There’s a blurry of implications that arise when addressing this situation from the perspective of the Black community. We don’t much discuss the curious case of Donnie McClurkin as we sing along. But as a community that has churches located on every corner and Sunday Facebook feeds that often turn into a news roll of Bible scriptures, the appeal of a spiritual identity is deeply inculcated. Even more so the taboo of how to deal with homosexuality in our community is often dealt with curt acceptance until it steps in your living room. Events like the passing of gay marriage, shed a light on the thin curtain and quickly reveal the many levels of unacceptable, as we stand by and turn a blind eye.

I’m a Christian by faith, and I do believe in the power of God. But believing that a man can go from homosexual to heterosexual, and not in the I’m just going to deny my sexual urges way but the I’m legit changing my sexual desires way, I couldn’t wrap my head around. How do I offer my support? Do I pat him on his back and wish and him well? The real quandary for me was that I appreciated his spirituality and belief in God, but I really wanted to tell him that maybe he should just sin one more time and at least test out the waters of the padussy before he commits to it in holy sanctimony. You see, in his committing himself to God and being saved, stepping away from the gay lifestyle also meant stepping away from sex before marriage, which is often the case in these situations. I remember as child my mother pointing out a man in our Kingdom Hall (my parents are Jehovah’s Witnesses) and explaining that he “use to be gay” but he got baptized and shed that former life and any sexual life. Because as my mother put it, exploring any type of sexual activity would open back up his homosexual desires. For whatever reason, that always stuck with me, so when talking to Nick I was stuck somewhere between yes I believe in the power of God, “wait do you know the gushy gushy is a completely, all around different sensation?”, thinking how Nick could potentially emotionally devastate a woman by bringing her on this ride, and like how do I support something that part of me honestly feels is a set up for failure and frustration <—- is that a contradiction to my faith in God? I blurted all these sentiments out in an unequivocally confused blurry of oscillating statements, because the essence of this whole situation is that it wasn’t about me and my faiths or beliefs but that really I felt superiorly sorry for my friend. Nick had a hard road of hope ahead of him, and I couldn’t find the words of true support or a place to lay my hand in acceptance.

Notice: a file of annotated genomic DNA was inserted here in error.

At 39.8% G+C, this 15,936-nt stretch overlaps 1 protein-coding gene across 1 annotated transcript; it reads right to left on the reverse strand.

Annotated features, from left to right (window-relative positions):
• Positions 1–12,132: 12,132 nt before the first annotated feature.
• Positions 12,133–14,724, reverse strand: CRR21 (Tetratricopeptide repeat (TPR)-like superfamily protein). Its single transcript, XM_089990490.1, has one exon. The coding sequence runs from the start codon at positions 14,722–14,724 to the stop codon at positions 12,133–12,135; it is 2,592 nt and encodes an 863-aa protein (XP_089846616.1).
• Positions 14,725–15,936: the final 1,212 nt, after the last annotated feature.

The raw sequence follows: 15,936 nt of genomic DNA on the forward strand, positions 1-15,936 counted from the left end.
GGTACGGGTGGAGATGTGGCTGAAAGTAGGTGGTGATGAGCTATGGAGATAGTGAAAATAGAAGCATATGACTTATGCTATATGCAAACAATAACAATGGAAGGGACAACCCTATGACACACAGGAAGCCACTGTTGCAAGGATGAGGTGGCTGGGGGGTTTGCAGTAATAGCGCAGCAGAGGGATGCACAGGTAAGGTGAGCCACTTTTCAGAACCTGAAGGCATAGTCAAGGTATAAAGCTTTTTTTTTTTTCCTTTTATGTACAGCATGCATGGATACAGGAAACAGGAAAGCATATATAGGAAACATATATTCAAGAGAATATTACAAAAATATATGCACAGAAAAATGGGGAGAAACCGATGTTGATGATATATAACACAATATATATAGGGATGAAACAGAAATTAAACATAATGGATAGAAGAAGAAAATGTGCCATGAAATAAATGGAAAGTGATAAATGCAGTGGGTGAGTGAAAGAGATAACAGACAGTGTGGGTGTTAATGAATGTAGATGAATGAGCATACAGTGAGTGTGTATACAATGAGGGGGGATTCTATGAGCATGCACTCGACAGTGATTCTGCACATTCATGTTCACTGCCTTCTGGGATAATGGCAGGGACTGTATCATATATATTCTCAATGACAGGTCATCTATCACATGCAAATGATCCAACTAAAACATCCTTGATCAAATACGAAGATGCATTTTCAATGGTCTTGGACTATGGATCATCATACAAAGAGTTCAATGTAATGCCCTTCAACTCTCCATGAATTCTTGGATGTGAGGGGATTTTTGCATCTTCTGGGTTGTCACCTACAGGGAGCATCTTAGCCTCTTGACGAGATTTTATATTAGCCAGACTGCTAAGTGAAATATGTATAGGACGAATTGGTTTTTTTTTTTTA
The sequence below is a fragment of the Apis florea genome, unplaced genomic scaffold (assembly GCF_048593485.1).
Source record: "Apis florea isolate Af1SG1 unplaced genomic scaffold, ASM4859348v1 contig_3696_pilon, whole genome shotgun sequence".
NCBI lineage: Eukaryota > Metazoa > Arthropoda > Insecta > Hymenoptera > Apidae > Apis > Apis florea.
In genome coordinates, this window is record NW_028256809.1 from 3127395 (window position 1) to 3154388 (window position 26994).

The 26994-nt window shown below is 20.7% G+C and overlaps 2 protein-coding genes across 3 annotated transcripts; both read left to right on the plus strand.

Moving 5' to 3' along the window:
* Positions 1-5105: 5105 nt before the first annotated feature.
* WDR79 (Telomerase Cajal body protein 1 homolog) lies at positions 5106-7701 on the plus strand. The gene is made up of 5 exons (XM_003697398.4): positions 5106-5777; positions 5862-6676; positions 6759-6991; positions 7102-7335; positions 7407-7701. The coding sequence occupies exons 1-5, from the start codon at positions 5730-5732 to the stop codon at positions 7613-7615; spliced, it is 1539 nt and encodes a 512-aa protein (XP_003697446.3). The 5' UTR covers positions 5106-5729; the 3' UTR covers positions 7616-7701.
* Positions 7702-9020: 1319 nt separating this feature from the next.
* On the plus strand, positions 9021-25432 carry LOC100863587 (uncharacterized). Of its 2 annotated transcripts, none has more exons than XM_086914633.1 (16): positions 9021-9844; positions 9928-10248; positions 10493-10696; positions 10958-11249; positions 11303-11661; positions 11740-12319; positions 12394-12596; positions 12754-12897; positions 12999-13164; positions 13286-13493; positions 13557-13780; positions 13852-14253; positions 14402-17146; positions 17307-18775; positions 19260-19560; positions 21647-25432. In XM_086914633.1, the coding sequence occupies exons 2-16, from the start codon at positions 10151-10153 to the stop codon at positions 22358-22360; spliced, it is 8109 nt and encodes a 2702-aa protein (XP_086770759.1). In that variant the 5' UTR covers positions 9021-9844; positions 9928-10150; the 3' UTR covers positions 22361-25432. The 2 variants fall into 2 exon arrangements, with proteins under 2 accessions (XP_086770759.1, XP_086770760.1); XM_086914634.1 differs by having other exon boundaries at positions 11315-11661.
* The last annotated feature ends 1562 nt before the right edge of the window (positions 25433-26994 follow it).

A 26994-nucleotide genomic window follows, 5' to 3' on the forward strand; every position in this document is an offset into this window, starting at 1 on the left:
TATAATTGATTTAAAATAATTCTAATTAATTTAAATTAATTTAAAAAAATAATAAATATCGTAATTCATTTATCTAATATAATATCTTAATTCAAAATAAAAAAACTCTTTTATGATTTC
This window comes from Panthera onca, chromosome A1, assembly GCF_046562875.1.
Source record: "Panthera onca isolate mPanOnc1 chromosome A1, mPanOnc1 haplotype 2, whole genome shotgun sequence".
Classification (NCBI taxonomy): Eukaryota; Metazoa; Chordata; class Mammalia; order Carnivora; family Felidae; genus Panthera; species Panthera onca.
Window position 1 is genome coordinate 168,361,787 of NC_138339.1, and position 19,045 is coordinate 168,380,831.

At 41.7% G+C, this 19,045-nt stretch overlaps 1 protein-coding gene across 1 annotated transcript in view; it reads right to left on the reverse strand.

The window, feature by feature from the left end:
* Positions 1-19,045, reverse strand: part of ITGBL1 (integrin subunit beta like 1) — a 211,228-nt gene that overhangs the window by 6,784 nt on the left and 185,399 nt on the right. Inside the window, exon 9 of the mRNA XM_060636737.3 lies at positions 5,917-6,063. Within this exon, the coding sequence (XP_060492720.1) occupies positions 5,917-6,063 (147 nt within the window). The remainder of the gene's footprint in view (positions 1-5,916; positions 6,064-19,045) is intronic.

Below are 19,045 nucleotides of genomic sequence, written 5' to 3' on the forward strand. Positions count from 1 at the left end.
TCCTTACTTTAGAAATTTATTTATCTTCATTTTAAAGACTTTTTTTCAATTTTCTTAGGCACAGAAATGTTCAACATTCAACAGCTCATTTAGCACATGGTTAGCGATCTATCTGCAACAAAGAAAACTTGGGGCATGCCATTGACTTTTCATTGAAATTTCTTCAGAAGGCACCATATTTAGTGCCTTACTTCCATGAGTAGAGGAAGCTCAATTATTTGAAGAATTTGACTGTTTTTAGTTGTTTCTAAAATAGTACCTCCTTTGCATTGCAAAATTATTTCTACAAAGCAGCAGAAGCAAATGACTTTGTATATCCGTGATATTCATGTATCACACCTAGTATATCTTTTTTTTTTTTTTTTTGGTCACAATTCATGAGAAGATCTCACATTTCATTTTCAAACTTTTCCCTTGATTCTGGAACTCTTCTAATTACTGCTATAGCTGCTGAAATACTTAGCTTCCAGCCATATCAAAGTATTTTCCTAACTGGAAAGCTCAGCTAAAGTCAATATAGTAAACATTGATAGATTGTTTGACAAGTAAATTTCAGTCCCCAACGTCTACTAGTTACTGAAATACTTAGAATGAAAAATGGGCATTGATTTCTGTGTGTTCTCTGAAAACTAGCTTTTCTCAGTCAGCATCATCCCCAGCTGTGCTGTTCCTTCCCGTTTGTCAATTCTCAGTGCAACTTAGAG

And  yes here is the double standard generalization, I’ve had a staunch lesbian friend, reemerge in a committed heterosexual relationship and I barely batted an eyelash. While I questioned it, I shrugged it off believing that woman have more fluidity in their sexual orientation and they weren’t denying the fact that they could and would go back for a dip when they choose to. However coming from a man wrapped in a bow of religion it was much harder to accept.

Nick didn’t want validation from me but support and in that conversation my honesty got the best of me. It was a paradox of confusion, faith and beliefs. Revisiting that conversation and reading the encounter of the NYTimes writer makes my mind no more clear than it was on that murky evening. We haven’t spoken much since that evening and I guess this is my cowardice aspect where I copped it with “I don’t know what to tell you”, when he wanted to know that I as a Black woman could accept him. Its when someone respects your opinion enough to inquire and you disappointingly have nothing to offer.

In a perfect world Nick will prove all my doubts to be silly trifles and prevail in whatever lifestyle it is that he choices. I just hope that that choice doesn’t leave him emotionally empty or isolated. Doesn’t have him beating himself up over his identity or forcing him to live a life that lacks fulfillment.